Let p(i,j) be the number of ways i people can sit in a row so that the last j positions are occupied by women
and positions 1 and i-j are occupied by men. It’s clear that p(1,0) = 1,p(1,1) = 0 (we don’t allow a woman to
sit at position one). For i > 1 we have p(i,0) = ∑
_{j=0}^{k-1}p(i- 1,j). In this possibility we add a man to the end
of the row. For i > 1 and 0 < j ≤ k we have p(i,j) = p(i - 1,j - 1). Here we add a woman to the end of the
row.

If assignment A can be made from assignment B by rotating all the people around the table, we call these assignments isomorphic. Let r(l) is the number of ways people can sit around the table of length l such that there are at most k women next to each other (position 1 is next to l). Now, we do not consider isomorphic assignments equal. Because we have calculated numbers p(i,j) for i ≤ n and j ≤ k, we can calculate values r(i) for 1 ≤ i ≤ n. The value p(i,j) denotes the number number of ways i people can sit in a row so that at positions i - j + 1,i - j + 2,…,i sit women and at positions 1 and i - j sit men. The first position is always occupied by a man. When we multiply p(i,j) by j + 1, we get the number of ways i people can sit around the table such that there is a group of j women starting at position between i - j + 1 and i inclusive. There can be at most k women next to each other, thus we get the formula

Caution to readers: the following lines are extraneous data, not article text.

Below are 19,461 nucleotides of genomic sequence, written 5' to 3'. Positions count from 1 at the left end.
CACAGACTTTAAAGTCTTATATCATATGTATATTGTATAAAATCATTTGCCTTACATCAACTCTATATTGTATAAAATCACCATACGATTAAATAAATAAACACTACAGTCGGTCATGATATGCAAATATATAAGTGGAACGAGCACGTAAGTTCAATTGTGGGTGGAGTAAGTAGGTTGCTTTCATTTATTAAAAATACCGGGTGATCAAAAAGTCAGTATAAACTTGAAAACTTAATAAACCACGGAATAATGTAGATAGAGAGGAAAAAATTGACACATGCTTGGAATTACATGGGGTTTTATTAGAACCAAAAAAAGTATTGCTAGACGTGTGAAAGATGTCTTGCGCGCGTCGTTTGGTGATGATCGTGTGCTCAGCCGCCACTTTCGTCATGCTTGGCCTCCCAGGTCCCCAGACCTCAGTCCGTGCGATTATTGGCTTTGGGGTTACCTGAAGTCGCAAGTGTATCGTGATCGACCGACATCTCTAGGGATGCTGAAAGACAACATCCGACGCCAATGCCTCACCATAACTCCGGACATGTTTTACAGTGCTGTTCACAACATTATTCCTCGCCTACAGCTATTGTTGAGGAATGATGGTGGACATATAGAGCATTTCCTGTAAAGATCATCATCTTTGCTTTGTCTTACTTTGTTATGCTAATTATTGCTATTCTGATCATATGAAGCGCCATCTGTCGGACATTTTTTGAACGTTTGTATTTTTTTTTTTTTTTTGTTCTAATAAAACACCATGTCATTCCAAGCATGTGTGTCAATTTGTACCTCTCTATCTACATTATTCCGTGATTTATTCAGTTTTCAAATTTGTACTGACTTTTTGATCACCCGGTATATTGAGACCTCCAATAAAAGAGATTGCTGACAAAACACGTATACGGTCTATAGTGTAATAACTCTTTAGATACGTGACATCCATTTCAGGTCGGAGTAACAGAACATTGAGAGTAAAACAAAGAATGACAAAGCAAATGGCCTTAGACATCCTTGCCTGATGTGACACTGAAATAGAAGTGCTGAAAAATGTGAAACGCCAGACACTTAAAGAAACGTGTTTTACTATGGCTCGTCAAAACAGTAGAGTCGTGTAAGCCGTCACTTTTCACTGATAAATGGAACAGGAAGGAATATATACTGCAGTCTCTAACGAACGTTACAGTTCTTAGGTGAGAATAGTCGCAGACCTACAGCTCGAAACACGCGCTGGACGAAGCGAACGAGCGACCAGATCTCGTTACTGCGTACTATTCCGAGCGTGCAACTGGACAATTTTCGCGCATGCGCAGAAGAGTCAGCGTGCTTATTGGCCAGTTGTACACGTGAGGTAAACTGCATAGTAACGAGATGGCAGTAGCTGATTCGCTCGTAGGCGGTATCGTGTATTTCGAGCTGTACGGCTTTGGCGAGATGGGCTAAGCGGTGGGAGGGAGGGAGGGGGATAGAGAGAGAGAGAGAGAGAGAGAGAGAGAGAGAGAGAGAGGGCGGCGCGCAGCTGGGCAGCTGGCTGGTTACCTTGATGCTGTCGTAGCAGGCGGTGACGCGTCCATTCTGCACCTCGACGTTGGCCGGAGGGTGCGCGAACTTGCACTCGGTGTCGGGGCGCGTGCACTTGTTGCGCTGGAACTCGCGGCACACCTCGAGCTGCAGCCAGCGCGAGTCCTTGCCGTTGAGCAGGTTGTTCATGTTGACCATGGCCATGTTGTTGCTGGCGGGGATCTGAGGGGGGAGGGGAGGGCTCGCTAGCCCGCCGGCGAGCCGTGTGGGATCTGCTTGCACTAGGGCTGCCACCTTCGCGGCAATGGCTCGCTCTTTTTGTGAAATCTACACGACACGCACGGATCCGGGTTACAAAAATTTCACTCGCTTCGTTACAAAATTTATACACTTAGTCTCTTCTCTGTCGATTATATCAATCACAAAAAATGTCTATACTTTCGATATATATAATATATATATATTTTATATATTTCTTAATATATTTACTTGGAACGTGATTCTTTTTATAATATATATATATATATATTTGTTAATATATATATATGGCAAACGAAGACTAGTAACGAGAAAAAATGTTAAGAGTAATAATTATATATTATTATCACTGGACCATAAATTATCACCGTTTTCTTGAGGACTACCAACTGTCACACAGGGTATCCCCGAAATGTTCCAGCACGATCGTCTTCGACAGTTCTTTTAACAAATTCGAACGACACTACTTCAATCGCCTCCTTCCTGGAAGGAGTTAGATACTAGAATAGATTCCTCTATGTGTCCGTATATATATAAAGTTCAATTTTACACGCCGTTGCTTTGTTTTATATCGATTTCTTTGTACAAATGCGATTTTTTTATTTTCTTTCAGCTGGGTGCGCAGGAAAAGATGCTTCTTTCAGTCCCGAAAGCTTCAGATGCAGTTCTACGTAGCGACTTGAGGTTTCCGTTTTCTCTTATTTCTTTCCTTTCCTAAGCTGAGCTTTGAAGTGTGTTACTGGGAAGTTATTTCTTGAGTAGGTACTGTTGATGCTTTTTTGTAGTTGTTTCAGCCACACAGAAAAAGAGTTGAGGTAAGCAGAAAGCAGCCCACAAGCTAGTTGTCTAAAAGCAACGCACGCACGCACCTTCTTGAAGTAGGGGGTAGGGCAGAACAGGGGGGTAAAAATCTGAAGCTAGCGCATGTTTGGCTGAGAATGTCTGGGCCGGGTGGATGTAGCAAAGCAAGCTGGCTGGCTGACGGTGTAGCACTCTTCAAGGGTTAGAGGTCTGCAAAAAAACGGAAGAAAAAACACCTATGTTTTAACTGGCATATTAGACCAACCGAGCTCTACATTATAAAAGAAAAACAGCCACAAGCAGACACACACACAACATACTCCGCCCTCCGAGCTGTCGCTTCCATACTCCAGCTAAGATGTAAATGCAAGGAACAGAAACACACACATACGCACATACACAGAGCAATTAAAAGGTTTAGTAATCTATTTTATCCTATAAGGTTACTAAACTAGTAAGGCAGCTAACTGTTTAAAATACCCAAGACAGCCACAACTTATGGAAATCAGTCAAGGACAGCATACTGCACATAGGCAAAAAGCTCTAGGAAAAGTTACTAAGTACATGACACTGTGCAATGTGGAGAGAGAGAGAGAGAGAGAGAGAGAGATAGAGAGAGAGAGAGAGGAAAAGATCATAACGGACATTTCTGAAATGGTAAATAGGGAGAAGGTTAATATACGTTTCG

Let a_{1}…a_{l} is an assignment of men and women around the table. We call this assignment
periodic if there exists an integer m∣l,m < l such that a_{i} = a_{i mod m} for every i. In other words
a_{1}…a_{l} = _{l∕m times}. Let m is the smallest number such that a_{i} = a_{i mod m} for every i
and m divides l. It follows that the sequence a_{1}…a_{m} is nonperiodic (we would have a contrary with the fact that
m is the smallest number) and assignment a_{1}…a_{l} has m isomorphic forms. Let q(m) is the number
of nonperiodic assignments of length m, then q(m)
m is the number of nonisomorphic nonperiodic
assignments of length m. Let s(l) is the number of nonisomorphic assignments of length l. We get the
formula

Now we know how to calculate the final result, but we don’t know how to calculate q(l). r(l) is the number of all assignment of length l, both periodic and nonperiodic. Hence we only have to substract from r(l) the number of periodic assignments:

All our calculations are modulo prime number P = 100000007, hence we can do a division. The division by
number a is done by multipling by a^{P-2}, because a^{P-2} ⋅ a ≡ a^{P-1} ≡ 1 (mod P).

In the whole algorithm we ignored a possibility where there are only women around the table. We will handle this case separately. There is only one such assignment, therefore if n ≤ k we increase the result by one.

The slowest part of our algorithm is the calculation of numbers in the table p which can be done in time O(nk).